“As the world’s population and the fight against carbon emissions increase as a result of global climate change, the demand for REEs is simultaneously increasing, which is why this research is so important. By furthering our understanding of REE formation , we hope to pave the way for a more sustainable future,” said lead researcher Juan Diego Rodriguez-Blanco in a press release.
According to Rodriguez-Blanco, the genesis of rare earth deposits is one of the most complex problems in earth science. However, he believes his team’s approach sheds new light on the formation mechanisms of rocks containing rare earths. This knowledge is essential for the energy transition, as rare earths are key manufacturing ingredients in the renewable energy economy.
The researcher noted that the new study found that REE-containing fluids replace common limestone, and this occurs via complex reactions even at room temperature. Some of these reactions are extremely fast, occurring in the same time it takes to brew a cup of coffee.
This knowledge has allowed the team to better understand the basic mineral reactions that also take place in industrial separation processes, which will allow improving extraction methods and separating REE from fluids.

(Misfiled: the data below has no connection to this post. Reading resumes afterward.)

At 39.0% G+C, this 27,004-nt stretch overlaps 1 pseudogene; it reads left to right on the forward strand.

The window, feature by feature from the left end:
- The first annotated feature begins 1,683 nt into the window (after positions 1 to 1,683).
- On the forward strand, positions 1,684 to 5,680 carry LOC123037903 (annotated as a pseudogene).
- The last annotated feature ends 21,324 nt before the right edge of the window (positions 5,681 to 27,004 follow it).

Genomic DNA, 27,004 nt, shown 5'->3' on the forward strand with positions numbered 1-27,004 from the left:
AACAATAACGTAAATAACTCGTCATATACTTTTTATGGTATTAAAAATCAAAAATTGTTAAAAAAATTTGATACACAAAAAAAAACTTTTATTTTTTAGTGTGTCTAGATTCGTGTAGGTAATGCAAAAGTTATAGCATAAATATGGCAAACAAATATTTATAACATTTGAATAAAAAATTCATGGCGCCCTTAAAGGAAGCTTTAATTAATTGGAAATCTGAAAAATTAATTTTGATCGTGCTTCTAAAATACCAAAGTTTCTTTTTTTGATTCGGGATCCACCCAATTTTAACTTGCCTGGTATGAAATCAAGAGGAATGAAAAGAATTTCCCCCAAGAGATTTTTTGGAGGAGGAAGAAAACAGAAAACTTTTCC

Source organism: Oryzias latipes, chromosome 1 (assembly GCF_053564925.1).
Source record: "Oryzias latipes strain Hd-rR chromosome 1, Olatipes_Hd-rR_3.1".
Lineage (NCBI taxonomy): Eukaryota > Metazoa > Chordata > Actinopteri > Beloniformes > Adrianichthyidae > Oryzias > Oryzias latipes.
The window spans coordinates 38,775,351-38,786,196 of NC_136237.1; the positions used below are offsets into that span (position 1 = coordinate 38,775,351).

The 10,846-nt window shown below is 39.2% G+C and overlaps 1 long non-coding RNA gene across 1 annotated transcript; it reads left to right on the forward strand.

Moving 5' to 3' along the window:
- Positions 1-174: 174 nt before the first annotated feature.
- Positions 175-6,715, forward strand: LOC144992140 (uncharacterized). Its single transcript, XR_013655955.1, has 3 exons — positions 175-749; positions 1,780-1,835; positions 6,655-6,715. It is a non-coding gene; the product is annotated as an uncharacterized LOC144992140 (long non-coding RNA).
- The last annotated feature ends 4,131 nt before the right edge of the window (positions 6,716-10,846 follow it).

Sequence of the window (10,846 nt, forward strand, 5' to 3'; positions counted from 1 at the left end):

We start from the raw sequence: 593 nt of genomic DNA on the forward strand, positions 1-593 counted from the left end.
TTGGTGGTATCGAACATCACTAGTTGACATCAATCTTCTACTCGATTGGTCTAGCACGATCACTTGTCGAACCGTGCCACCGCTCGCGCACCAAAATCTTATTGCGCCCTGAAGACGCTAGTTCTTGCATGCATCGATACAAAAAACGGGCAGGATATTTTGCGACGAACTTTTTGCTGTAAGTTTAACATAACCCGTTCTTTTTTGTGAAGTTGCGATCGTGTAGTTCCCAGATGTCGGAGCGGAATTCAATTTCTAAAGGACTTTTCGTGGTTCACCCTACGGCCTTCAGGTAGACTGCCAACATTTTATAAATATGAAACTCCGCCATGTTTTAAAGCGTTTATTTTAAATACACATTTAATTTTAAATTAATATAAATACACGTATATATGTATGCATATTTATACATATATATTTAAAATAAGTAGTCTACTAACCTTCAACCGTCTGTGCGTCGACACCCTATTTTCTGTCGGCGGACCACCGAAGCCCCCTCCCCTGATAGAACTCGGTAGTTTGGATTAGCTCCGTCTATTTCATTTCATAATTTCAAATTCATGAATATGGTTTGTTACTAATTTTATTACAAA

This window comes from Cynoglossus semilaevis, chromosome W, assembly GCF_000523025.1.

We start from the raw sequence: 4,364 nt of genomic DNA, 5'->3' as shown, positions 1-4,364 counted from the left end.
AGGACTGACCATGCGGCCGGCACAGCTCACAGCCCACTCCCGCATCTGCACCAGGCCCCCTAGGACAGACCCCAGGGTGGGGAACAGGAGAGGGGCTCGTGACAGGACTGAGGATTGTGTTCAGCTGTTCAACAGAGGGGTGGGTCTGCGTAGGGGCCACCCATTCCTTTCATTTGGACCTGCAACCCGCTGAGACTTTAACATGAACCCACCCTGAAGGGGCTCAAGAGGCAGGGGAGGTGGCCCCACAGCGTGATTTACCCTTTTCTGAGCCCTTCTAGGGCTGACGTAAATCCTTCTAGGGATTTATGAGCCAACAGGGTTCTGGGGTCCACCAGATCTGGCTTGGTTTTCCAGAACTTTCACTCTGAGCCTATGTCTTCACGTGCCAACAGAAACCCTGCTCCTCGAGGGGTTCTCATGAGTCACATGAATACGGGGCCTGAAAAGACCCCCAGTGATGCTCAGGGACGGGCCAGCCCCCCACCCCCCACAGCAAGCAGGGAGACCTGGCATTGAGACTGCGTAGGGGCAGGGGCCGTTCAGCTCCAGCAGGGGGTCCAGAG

Since the main objective of the team is to understand the complex processes of formation of REE-carbonate deposits, they decided to synthesize their own minerals and rare-earth carbonate rocks (similar to bastnasite, the critical mineral at from which REEs can be extracted from carbonatite rocks). This, instead of studying natural samples.
Once they have completed the synthesis process, they then mimic natural reactions to learn how REE mineralizations form.
It also allows them to assess how changes in key environmental factors promote their formation. Such knowledge, in turn, can help understand the origin of mineralization on untapped carbonatite resources, which are not only found in China – the supplier of 60% of the world’s REE needs – but also in other regions of the world, such as Brazil, Australia, the United States, India, Vietnam, South Africa and Greenland.
“As REEs play an essential role in a technological and sustainable future, there is a need to understand the behavior of REEs in the geochemical cycle and in basic chemical reactions,” said Adrienn Maria Szucs, lead author of this study.